IRS Targets Conservation Easements, Offers New Settlement Initiative

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IRS Targets Conservation Easements, Offers New Settlement Initiative

As previously published by Jason B. Freeman in Forbes.

The Internal Revenue Service recently announced a settlement program for many cases pending before the United States Tax Court that involve syndicated conservation easement transactions.  The new settlement initiative follows years of IRS scrutiny of the transactions and comes on the heels of several recent IRS court victories.

IRS Focus on Syndicated Conservation Easements 

The IRS’s focus on syndicated conservation easements is nothing new.  In 2017, the IRS issued Notice 2017-10, classifying certain syndicated conservation easement transactions as “tax avoidance transactions” and “listed transactions.”  In 2019, syndicated conservation easements made their mark on the IRS’s “Dirty Dozen” list of tax scams—a clear sign that they have become an IRS priority.

The new settlement initiative is the most recent move by the IRS to combat and deal with the perceived problem.  As part of its announcement, IRS Commissioner, Charles Rettig, sent an unequivocal message, indicating that the Service will continue to target conservation easements that it views as abusive: “The IRS will continue to actively identify, audit and litigate these syndicated conservation easement deals as part of its vigorous and relentless effort to combat abusive transactions.”  “Ending these abusive schemes remains a top priority for the IRS.”

The IRS has established a cross-divisional team to carry out its enforcement strategy.  That strategy is particularly focused on the professionals and organizations associated with the transactions at issue: promoters, return preparers, donee organizations, and appraisers.  It has even created two new offices that are actively investigating conservation easement transactions: The Promoter Investigation Coordinator and the Office of Fraud Enforcement.  And it has established a policy of asserting stringent penalties, which can include, among others, the following penalties:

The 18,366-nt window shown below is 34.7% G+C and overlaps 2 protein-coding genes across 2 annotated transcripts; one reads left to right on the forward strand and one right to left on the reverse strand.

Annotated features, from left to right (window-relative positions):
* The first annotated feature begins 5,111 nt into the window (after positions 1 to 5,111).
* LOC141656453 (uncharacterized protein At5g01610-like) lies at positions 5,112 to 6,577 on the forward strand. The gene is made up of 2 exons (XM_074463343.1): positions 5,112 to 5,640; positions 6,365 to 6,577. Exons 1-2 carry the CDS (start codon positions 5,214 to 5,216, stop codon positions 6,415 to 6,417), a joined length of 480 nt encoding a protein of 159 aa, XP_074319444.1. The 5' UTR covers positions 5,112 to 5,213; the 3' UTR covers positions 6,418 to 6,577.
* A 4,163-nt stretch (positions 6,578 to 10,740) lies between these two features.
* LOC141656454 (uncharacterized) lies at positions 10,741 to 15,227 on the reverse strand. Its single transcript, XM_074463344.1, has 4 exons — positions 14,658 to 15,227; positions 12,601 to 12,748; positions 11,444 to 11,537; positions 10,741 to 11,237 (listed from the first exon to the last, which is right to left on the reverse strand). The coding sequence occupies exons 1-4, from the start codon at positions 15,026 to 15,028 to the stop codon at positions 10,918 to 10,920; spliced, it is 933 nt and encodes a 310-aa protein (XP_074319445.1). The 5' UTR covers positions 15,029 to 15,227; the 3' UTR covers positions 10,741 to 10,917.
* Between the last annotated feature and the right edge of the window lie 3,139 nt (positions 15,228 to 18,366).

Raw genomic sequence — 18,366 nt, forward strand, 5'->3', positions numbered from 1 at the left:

Separately, the IRS’s Criminal Investigation division is actively pursuing criminal investigations.  And the Service has a backlog of conservation easement cases docketed in the Tax Court, a fact that prompted the perceived need for the new settlement program.

What is a Listed Syndicated Conservation Easement Transaction?  

In the listed transactions at issue, promoters syndicate ownership interests in real estate through partnerships.  That is, professionals solicit investors in a partnership that generally holds real estate as its primary or only asset.  In the process, they typically use promotional materials, suggesting that a prospective investor will share in a conservation easement contribution deduction that equals or exceeds 2.5 times the investment amount.  In abusive transactions, the promoter solicits an appraisal that the IRS believes significantly inflates the value of the easement in order to obtain the deduction.  Once investors are on board, the partnership donates a conservation easement to a land trust and reports charitable deductions to the investor-partners based on the inflated value of the easement.

There are, of course, two sides to the story.  And many have argued that the transactions at issue comply with existing laws and IRS standards.  In fact, much of the IRS’s recent litigation successes have come about due to technical defects with deeds granting conservation easements.  Regardless, the IRS shows no signs of slowing its focus on the transactions.

Audits

Taxpayers who participate in a syndicated conservation easement transaction are required to file a Form 8886, Reportable Transaction Disclosure Statement.  This, of course, flags the transaction and the taxpayer’s return.  And the IRS has developed a habit of carefully scrutinizing those returns.  Reports indicate that more than 80% of top-tier pass-through partnerships connected with syndicated conservation easement transactions have been subject to audit in recent years.  That is, by any measure, an exceptionally high audit rate, and implies that more litigation cases are in the pipeline.

The Settlement Structure

As part of its enforcement campaign, the IRS Office of Chief Counsel recently announced a settlement initiative for taxpayers with certain docketed Tax Court cases involving syndicated conservation easements.   The IRS will be sending settlement offers to eligible taxpayers by mail.  The key terms of the settlement offer that are known at this point are set out below:

  • The taxpayer must agree that the deduction for the contributed easement will be disallowed in full.
  • All partners must agree to settle, and the partnership must pay the full amount of tax, penalties and interest before settlement.
  • “Investor” partners can deduct the cost of acquiring their partnership interests and may pay a reduced penalty of 10 to 20% depending on the ratio of the deduction claimed to partnership investment.
  • Partners who provided services in connection with any syndicated conservation easement transaction must agree to pay the maximum penalty asserted by IRS (typically 40%) with no deduction for costs.

As the new settlement initiative is just rolling out, its success rate remains to be seen. But one thing is certain: Expect to see more activity from the IRS focused on what it views as abusive conservation easement transactions.

For those looking for more background on conservation easements and the IRS,  follow the link here for podcast episodes with in-depth coverage of several recent Tax Court conservation easement decisions.